Civil societies are those in which ideas are explored openly with the intent of discovering truth. This is done through the process of public meetings, community workshops and other engagement tools offered by the City of Tehachapi.
Recently, some have taken issue with the three minutes that are limited to each speaker at Tehachapi City Council meetings. This time limit certainly isn’t new, but recently with the increased amount of public business and disruptions, it was necessary to enforce that limit. This was done to ensure all speakers were given the same amount of time and a reasonable opportunity to speak in front of the council. These limitations exist in every city, county, commission and public organization in the United States. Suggestions that they are somehow unique to Tehachapi are simply another attempt at disruption of our business.
The public comment portion of City Council meetings are an important time for the council to hear issues regarding the city. It is not intended to solve the world’s problems, engage in a question-and-answer with the council or staff or even reach an agreement on a matter. It exists to make the council aware of potential issues under their purview in the community. Should those issues rise to the next level, they are then handed off to city staff for further research and either a follow-up is made with the person bringing up that issue, or, it is placed on a future agenda for more discussion and action by the council.
The three-minute time frame is a vital tool for civility and order. Should we disregard any limitations on time or decorum in our meetings, we would actually be suppressing public input, involvement and attendance. Without order, fewer people would attend these meetings if they had to listen to an extended amount of speakers discussing issues not under the authority of the council. This would push all agenda items later into the evening, which then would prevent people who wish to speak about a specific agenda item from doing so because of commitments to their families, jobs and other responsibilities. Meetings that last for hours on end are a disservice to the community; therefore, parameters exist.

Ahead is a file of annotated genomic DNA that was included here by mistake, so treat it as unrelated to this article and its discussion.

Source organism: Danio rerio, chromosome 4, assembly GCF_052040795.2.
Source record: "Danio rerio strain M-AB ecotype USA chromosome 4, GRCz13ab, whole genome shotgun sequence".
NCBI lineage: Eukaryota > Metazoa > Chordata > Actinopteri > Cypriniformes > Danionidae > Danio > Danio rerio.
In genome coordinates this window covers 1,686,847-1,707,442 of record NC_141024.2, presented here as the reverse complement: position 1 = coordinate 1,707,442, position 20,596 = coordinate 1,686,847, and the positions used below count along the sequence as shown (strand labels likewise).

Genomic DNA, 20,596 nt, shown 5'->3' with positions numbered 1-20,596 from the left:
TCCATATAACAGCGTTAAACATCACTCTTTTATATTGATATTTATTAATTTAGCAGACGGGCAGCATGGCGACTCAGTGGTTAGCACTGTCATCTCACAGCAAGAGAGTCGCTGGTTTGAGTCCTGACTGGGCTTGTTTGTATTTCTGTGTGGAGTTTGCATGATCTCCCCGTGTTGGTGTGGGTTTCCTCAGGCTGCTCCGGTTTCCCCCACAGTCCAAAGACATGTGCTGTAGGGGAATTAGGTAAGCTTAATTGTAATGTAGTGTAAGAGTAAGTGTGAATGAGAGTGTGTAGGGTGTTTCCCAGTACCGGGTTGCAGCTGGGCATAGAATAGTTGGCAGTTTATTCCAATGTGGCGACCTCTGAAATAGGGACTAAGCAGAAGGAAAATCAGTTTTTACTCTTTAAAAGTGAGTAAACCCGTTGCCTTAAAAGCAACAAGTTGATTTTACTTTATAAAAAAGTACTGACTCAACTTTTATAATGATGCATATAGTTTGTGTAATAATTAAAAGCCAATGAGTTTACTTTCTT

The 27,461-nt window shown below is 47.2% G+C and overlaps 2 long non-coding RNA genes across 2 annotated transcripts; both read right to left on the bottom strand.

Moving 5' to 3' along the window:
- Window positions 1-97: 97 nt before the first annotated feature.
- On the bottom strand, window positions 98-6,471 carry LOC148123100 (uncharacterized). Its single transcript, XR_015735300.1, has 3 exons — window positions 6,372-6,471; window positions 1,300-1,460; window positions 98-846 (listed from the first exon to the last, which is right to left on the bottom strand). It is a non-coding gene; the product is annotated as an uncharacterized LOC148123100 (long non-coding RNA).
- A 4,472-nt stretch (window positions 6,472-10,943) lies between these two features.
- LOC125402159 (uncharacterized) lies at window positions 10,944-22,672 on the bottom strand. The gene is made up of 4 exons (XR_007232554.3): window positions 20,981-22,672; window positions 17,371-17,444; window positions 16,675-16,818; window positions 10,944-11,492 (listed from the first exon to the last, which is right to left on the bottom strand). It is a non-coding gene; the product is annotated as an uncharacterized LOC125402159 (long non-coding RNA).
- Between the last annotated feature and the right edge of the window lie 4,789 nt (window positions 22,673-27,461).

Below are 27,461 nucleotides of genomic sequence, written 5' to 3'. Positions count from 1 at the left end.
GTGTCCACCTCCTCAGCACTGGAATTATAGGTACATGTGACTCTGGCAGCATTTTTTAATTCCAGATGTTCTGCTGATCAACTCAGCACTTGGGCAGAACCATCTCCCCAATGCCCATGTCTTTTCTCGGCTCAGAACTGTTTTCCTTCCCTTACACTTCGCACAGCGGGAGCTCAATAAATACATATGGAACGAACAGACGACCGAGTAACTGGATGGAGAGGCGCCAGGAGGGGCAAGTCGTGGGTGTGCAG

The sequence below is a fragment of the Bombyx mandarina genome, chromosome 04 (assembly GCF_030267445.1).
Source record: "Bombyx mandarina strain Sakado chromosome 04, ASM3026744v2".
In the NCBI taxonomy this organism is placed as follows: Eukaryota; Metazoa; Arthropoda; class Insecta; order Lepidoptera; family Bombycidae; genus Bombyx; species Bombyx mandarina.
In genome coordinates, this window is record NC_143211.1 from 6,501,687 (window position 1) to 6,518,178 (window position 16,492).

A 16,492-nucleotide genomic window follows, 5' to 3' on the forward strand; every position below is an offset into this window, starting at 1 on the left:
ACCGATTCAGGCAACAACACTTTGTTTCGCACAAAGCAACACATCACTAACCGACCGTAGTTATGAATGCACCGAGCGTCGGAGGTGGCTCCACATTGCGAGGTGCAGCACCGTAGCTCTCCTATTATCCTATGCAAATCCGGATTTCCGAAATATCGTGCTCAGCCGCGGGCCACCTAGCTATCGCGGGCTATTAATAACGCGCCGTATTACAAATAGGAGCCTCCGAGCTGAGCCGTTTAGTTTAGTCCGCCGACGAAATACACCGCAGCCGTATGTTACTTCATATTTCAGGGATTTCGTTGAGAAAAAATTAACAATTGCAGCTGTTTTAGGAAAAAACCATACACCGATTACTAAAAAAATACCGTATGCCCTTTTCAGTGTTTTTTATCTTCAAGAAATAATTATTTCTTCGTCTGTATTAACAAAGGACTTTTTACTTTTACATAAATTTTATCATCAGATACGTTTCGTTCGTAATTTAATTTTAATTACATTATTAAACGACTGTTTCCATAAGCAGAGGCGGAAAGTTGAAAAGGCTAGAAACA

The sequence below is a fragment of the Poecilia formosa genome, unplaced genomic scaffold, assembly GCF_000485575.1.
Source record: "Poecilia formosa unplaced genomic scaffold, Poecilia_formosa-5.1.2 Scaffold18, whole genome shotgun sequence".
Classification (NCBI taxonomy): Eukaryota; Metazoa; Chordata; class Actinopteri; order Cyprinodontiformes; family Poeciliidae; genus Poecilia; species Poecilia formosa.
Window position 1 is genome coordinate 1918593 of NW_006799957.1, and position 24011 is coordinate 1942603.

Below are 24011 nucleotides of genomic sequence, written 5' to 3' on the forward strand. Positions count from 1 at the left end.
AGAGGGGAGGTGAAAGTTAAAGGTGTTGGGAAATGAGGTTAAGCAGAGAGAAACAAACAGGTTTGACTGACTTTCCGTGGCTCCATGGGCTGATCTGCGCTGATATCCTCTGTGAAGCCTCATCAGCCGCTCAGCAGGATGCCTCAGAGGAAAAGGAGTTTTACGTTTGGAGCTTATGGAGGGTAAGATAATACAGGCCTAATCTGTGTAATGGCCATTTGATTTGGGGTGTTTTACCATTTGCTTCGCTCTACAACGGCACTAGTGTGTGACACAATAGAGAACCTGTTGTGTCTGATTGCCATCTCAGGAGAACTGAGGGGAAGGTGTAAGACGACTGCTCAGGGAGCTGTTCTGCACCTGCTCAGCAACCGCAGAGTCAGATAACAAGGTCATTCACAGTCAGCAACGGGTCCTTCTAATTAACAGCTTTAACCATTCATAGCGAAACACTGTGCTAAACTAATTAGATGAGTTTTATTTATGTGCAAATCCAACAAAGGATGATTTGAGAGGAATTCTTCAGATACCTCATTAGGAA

Retired Supreme Court Justice Sandra Day O’Connor said, “It is possible to disagree without being disagreeable.” I believe this notion has been lost on those who seek a bully pulpit and not true dialogue with the council. These efforts include attacking the order of law in order to champion the cause of disorder. Eliminating restrictions provides a free-for-all where the “majority rules” mob mentality doesn’t take into account our true form of government, the representative republic. John Adams wrote several pieces regarding the difference between “civility” where human beings are capable of self-government, and “barbarism” in which their passions, hatred and lust for revenge put them in a state where civility is not possible. We cannot let our form of government slip into this dark area.
We aim to accomplish the goals of City Council meetings, which are to approve the business of the people. It is, after all, a business meeting, similar to a board of directors at a private corporation. Financials are approved, agreements made, initiatives discussed. The intents are very similar across the two sectors.
As mentioned before, City Council meetings are one tool of that civility and one of many avenues for discussion of city-related issues. We encourage public comment, but, as always, I continue to invite you to email me at firstname.lastname@example.org, call me at 822-2200 or swing by City Hall with any questions or concerns you might have. Contact information for each of your City Council members is also available on our website at TehachapiCityHall.com.
Greg Garrett is Tehachapi's city manager.